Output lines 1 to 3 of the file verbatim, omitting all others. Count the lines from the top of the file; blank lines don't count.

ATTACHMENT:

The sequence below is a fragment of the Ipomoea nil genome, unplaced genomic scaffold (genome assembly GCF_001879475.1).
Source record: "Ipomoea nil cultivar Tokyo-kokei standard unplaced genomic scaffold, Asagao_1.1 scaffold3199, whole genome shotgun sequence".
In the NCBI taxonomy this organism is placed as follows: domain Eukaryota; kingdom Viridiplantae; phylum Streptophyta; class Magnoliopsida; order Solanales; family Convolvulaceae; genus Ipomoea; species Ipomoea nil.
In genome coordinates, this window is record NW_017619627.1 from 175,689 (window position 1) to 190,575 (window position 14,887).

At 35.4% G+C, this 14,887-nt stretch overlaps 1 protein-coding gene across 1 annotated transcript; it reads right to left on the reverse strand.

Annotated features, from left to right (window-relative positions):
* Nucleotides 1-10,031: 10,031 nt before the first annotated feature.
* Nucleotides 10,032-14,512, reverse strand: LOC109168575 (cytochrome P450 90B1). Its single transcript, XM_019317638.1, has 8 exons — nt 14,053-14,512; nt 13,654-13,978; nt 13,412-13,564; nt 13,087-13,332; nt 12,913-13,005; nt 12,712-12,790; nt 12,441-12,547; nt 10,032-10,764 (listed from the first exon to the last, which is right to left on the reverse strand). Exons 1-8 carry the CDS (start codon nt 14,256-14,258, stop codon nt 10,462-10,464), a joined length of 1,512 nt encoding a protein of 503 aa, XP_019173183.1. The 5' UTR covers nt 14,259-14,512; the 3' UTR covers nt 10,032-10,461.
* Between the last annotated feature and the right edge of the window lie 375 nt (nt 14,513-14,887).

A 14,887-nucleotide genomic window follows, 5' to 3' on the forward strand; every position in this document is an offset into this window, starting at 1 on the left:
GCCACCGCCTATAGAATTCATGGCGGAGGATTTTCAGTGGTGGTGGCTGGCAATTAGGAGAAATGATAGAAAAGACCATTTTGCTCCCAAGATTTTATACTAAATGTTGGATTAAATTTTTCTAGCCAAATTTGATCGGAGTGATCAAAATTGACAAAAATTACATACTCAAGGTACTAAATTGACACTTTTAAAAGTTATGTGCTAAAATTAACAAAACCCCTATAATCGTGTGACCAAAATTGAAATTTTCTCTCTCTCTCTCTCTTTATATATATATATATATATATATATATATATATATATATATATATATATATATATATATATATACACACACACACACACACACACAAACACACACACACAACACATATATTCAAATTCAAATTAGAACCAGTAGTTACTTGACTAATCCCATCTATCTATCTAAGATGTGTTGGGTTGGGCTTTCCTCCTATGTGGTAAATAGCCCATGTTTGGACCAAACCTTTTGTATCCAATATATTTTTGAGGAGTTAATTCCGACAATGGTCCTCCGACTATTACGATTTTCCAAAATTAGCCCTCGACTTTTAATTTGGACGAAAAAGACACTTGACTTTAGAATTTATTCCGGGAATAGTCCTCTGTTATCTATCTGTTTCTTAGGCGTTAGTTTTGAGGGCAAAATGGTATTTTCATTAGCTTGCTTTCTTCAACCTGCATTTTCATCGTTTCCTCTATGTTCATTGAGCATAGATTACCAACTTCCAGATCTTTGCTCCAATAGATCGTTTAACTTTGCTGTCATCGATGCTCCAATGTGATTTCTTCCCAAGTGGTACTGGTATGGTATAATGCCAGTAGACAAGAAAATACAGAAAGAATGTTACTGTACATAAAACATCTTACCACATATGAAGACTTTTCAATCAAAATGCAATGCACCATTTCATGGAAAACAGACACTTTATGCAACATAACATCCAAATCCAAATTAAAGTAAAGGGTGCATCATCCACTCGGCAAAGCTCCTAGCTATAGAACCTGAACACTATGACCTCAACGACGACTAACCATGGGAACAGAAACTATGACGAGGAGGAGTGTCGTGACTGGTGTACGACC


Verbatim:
The sequence below is a fragment of the Ipomoea nil genome, unplaced genomic scaffold (genome assembly GCF_001879475.1).
Source record: "Ipomoea nil cultivar Tokyo-kokei standard unplaced genomic scaffold, Asagao_1.1 scaffold3199, whole genome shotgun sequence".
In the NCBI taxonomy this organism is placed as follows: domain Eukaryota; kingdom Viridiplantae; phylum Streptophyta; class Magnoliopsida; order Solanales; family Convolvulaceae; genus Ipomoea; species Ipomoea nil.